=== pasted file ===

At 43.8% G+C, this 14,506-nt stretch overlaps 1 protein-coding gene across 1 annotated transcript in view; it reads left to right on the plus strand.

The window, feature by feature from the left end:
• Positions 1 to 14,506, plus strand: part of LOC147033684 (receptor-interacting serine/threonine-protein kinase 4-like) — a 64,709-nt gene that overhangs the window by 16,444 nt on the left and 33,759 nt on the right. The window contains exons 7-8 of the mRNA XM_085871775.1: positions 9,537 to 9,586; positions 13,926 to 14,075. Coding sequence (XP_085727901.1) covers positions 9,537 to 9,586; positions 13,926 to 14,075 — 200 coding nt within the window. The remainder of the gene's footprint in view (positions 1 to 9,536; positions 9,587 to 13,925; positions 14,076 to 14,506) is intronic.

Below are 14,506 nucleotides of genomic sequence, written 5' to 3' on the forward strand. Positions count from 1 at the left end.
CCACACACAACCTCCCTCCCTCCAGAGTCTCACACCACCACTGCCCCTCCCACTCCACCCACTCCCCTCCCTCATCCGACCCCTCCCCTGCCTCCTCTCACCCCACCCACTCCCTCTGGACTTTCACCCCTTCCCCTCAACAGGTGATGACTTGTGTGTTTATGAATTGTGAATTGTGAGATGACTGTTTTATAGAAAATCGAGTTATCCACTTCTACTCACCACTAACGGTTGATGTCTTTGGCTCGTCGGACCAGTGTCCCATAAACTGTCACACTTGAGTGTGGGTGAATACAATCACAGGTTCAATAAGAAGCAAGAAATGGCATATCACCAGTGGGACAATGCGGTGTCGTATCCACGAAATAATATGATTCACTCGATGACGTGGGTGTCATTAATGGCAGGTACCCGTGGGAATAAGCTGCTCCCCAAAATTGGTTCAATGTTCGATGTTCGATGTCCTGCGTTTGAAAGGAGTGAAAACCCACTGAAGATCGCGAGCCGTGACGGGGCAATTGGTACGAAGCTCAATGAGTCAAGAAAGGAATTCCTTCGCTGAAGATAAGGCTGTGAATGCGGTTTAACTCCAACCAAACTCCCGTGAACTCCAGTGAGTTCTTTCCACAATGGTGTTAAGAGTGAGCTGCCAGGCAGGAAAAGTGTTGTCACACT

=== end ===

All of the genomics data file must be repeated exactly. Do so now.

At 43.8% G+C, this 14,506-nt stretch overlaps 1 protein-coding gene across 1 annotated transcript in view; it reads left to right on the plus strand.

The window, feature by feature from the left end:
• Positions 1 to 14,506, plus strand: part of LOC147033684 (receptor-interacting serine/threonine-protein kinase 4-like) — a 64,709-nt gene that overhangs the window by 16,444 nt on the left and 33,759 nt on the right. The window contains exons 7-8 of the mRNA XM_085871775.1: positions 9,537 to 9,586; positions 13,926 to 14,075. Coding sequence (XP_085727901.1) covers positions 9,537 to 9,586; positions 13,926 to 14,075 — 200 coding nt within the window. The remainder of the gene's footprint in view (positions 1 to 9,536; positions 9,587 to 13,925; positions 14,076 to 14,506) is intronic.

Below are 14,506 nucleotides of genomic sequence, written 5' to 3' on the forward strand. Positions count from 1 at the left end.
CCACACACAACCTCCCTCCCTCCAGAGTCTCACACCACCACTGCCCCTCCCACTCCACCCACTCCCCTCCCTCATCCGACCCCTCCCCTGCCTCCTCTCACCCCACCCACTCCCTCTGGACTTTCACCCCTTCCCCTCAACAGGTGATGACTTGTGTGTTTATGAATTGTGAATTGTGAGATGACTGTTTTATAGAAAATCGAGTTATCCACTTCTACTCACCACTAACGGTTGATGTCTTTGGCTCGTCGGACCAGTGTCCCATAAACTGTCACACTTGAGTGTGGGTGAATACAATCACAGGTTCAATAAGAAGCAAGAAATGGCATATCACCAGTGGGACAATGCGGTGTCGTATCCACGAAATAATATGATTCACTCGATGACGTGGGTGTCATTAATGGCAGGTACCCGTGGGAATAAGCTGCTCCCCAAAATTGGTTCAATGTTCGATGTTCGATGTCCTGCGTTTGAAAGGAGTGAAAACCCACTGAAGATCGCGAGCCGTGACGGGGCAATTGGTACGAAGCTCAATGAGTCAAGAAAGGAATTCCTTCGCTGAAGATAAGGCTGTGAATGCGGTTTAACTCCAACCAAACTCCCGTGAACTCCAGTGAGTTCTTTCCACAATGGTGTTAAGAGTGAGCTGCCAGGCAGGAAAAGTGTTGTCACACT